THE VENICE GLASS WEEK is the international festival that the city of Venice dedicates to the art of glass. The fourth edition, #TheHeartOfGlass, will take place from 5th to 13th September 2020. With a programme of exhibitions, demonstrations, guided tours, online events and more, this year’s festival will place a special focus on the “making” of glass: the artistic and productive activity which has been deeply embedded in the Lagoon City’s DNA for over a thousand years, and for which Murano continues to be renowned and celebrated around the world.
Carlo Scarpa, Corrosi, installation view, ph. Ettore Bellini
The overlaying technique is an ancient technique, still widely in use today, obtained by submerging the blown artefact in a crucible with glass of different colour. Cased glass was the mainstay of Venini’s production with Tomaso Buzzi. He was very fond of this technique and explored it with great passion and commitment, and often turned to Venini’s glassblowers for advice. Buzzi devised a new texture consisting of five to seven ultra-thin coloured glass layers enclosing one or two layers of very thin lattimo glass. The new glass material was then decorated with gold leaf. The final result had a previously unseen play of color and a rich and fascinating appearance.
Buzzi’s glass was often pink, green-yellow or grey-blue. These colors characterized the laguna, alga and alba series, while the tramonto items had pinkish-red hues.
Here you can find more information about the glassmaking techniques, so that you can easily recognise them in the works on show in the exhibition!
Mosaic glass: made with fragments of glass (tesserae and/or rod sections) of different colours placed side by side and fused together, it has been in use since the 19th century.
Among the most evocative artefacts designed by Bianconi for Venini are those featuring glass tesserae. A first example of pezzato (patchwork) glass, where the tesserae themselves form the wall of the piece, was exhibited at the 25th Venice Biennale, in 1950. To produce these pezzati, the tesserae, obtained from a cane flattened into a tape and cold-cut, were arranged in a mosaic pattern on a fire stone. Once in the oven, the effect of the heat welded the tesserae together, forming a glass pattern, which was then enclosed in a cylinder to be blown and hot-modelled into the designed form. For the pezzati Bianconi generally opted for unusual forms with flattened cross-sections, which were particularly irregular and were characterised by soft lines, sometimes interrupted by constrictions and protrusions. Most of the pieces in the series are in transparent glass, but there are also examples with opaque tesserae made out of canes with a lattimo nucleus.
Fulvio Bianconi, Vases in Pezzato glass with opaque tessere, 1950-51. Photo: Enrico Fiorese
Up to the her last day Laura de Santillana worked at her creations: at 5.30pm yesterday she had the joy of seeing the images of her last work which she carried out from her bed. Some hours later the ‘la donna del vetro’, as Ida Cadorin called her, was no longer with us. During her illness she curated two exhibitions, in Milan and Venice, and had planned every detail of her Spring exhibition at the MusVerre of Sars-Poteries in France, working all the time. So passes one of the artists who finally freed the art of glass from its subordinate position among the decorative arts: in all her works Laura de Santillana created non only glass but sculptures.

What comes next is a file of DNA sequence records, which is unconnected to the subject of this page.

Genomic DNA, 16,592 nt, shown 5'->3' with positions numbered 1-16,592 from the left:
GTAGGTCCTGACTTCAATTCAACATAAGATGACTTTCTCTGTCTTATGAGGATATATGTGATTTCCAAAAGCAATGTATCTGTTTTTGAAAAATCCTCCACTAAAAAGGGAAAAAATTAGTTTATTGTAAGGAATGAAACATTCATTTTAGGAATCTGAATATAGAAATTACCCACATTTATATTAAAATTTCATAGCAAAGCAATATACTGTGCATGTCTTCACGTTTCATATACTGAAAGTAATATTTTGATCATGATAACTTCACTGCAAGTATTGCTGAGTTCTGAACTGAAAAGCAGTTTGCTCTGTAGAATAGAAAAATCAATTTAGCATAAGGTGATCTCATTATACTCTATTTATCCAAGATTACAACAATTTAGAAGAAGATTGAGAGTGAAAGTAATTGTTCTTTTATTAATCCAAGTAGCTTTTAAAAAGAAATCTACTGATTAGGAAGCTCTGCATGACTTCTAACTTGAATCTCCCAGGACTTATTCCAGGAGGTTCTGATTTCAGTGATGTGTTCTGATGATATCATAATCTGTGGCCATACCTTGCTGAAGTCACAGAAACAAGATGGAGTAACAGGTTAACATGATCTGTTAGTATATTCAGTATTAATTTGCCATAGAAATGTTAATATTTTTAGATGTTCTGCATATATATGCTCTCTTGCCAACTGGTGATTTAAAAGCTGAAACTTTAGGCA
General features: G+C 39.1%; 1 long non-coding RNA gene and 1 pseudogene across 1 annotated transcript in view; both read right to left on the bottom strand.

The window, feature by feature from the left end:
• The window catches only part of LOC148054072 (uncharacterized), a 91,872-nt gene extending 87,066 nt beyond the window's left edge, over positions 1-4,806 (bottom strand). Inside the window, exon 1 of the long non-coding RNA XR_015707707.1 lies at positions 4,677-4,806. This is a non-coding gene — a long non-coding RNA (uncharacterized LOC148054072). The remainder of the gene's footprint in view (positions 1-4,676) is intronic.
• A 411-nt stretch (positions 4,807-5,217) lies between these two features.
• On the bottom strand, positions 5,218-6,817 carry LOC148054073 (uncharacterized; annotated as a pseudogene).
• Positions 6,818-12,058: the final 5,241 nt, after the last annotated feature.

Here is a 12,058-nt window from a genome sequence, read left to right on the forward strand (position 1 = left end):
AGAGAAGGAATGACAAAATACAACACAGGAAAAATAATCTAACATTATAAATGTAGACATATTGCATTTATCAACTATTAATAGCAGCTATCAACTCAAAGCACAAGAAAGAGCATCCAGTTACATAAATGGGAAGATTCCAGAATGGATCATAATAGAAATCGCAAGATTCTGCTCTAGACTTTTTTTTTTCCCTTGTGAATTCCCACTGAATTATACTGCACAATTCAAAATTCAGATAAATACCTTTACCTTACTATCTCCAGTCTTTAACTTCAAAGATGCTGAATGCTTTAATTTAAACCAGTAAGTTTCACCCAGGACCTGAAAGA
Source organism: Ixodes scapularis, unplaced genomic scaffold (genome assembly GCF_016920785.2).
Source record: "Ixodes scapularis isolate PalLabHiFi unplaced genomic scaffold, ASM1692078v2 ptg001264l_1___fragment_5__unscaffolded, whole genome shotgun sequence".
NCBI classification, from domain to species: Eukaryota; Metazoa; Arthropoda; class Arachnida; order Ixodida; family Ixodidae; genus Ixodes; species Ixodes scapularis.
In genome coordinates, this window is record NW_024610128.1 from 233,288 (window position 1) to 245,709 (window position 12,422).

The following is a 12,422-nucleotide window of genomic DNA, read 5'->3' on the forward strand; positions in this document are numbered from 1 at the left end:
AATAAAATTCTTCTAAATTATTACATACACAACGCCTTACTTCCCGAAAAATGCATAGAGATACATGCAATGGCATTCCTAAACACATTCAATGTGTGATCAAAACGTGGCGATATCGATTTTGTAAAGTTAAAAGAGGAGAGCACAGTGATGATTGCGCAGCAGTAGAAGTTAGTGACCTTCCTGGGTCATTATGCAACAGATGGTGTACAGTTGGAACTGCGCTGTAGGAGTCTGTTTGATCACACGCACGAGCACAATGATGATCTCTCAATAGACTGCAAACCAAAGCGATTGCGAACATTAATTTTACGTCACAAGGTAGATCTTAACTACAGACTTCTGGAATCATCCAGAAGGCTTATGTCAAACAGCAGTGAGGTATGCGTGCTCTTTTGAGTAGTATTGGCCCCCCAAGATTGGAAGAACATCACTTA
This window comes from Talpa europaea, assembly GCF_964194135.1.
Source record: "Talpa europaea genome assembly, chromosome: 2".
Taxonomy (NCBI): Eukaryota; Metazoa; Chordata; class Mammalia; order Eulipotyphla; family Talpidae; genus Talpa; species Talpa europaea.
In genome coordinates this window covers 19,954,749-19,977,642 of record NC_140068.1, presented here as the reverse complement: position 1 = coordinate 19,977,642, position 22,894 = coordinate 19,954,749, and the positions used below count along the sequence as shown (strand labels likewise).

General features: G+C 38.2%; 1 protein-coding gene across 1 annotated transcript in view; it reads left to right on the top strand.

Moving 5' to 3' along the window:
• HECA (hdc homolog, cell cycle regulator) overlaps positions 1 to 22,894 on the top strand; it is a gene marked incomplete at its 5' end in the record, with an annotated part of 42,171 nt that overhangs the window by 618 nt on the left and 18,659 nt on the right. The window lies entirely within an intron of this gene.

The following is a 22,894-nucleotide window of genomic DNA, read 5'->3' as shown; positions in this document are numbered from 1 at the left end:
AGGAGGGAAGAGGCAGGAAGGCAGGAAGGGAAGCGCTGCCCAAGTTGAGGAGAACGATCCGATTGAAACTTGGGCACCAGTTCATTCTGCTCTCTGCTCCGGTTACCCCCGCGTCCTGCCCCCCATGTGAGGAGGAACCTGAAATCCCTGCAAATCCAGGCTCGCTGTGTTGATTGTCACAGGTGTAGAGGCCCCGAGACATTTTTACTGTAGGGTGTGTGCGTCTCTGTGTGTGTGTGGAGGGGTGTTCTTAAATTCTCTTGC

The curator and gallery director Jean Blanchaert remembers her as follows: ‘Laura Diaz de Santillana, a sculptor in glass, was a grand-daughter of Paolo Venini, one of the great Italians of the 20th century, the man who gave a new life to the glass of Venice. Paolo Venini was an entrepreneur-artist. Laura’s father, Ludovico Diaz de Santillana, on the other hand, was an artist-entrepreneur, who was faced with the task of directing the glassworks in the 1970s, a more complicated time from the financial point of view. Laura and her brother Alessandro grew up in this magical Murano world where great artists and master-glassmakers dreamed in glass. For the two siblings, the loss of the Venini company was paradoxically a stroke of good fortune because in this way they were able to dedicate themselves to their own artistic work and not to the massive bureaucratic tasks that the management of a production facility inevitably entails. Laura, who knew all about glass, became ever more informal while never forgetting form. Her mother-tongue was the language of the tribe of glass because glass was in her blood and her DNA. None of the glassmaking techniques was foreign to her and she never betrayed the material that was always her artistic medium, wherever she might be, in Venice, Seattle or Prague. Her crystal-clear soul and her ethics-aesthetics leave a huge void not only in the world of glass but also in the world of art and of her relations and friends’.